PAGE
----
Fragile States in the Americas (Security in the Americas in the Twenty-First Century) (Hardcover)
The Americas face many security challenges, including drug trafficking, organized crime, guerrilla movements, terrorism, and environmental challenges. Experts have long debated whether some countries in the region can be classified as failed states. While various states in the Americas have been labeled as failed states, calling a country a failed state is quite controversial and requires a precise definition of what constitutes a failed state. This book instead discusses fragile states in the Americas. Fragile states are weak states that are fertile grounds for organized crime groups and illegal actors as such groups are able to infiltrate the state apparatus through corruption. The goal of this book is to examine fragile states in the region and the major security challenges that these states face. The cause of state fragility is different for various states. Theoretically, the work will conceptualize the meaning of fragility as it relates to state survival and autonomy. Empirically, the book focuses on contemporary threats to the survival of fragile states in the Americas. The book explains and analyzes the main political, security, and economic challenges of these states. It employs a wide array of cases that delve into the security and economic threats and priorities of states in the Americas.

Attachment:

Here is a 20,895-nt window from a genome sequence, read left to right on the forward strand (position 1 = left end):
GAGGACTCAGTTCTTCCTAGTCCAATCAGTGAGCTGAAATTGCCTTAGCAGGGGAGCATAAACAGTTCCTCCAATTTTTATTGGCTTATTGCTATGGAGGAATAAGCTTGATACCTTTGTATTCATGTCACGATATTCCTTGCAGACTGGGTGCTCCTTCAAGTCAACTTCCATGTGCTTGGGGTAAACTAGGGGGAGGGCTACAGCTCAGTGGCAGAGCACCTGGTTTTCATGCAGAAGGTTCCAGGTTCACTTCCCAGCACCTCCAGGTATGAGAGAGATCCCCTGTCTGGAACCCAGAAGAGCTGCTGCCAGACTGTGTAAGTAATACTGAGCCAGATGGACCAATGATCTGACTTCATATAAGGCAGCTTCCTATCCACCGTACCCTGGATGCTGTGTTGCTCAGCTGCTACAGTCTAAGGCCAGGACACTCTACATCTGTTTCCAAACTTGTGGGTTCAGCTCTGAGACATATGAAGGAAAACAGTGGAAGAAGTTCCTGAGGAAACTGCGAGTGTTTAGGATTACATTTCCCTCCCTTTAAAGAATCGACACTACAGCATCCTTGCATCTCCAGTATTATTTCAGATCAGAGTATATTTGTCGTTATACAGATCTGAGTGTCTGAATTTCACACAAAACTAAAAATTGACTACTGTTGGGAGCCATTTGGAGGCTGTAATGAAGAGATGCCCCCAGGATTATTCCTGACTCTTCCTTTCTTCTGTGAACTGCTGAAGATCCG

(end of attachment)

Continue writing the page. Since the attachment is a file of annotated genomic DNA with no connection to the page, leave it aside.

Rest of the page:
Jonathan D. Rosen is a research scientist at Florida International University's Jack D. Gordon Institute for Public Policy. Hanna S. Kassab is visiting assistant professor at Northern Michigan University.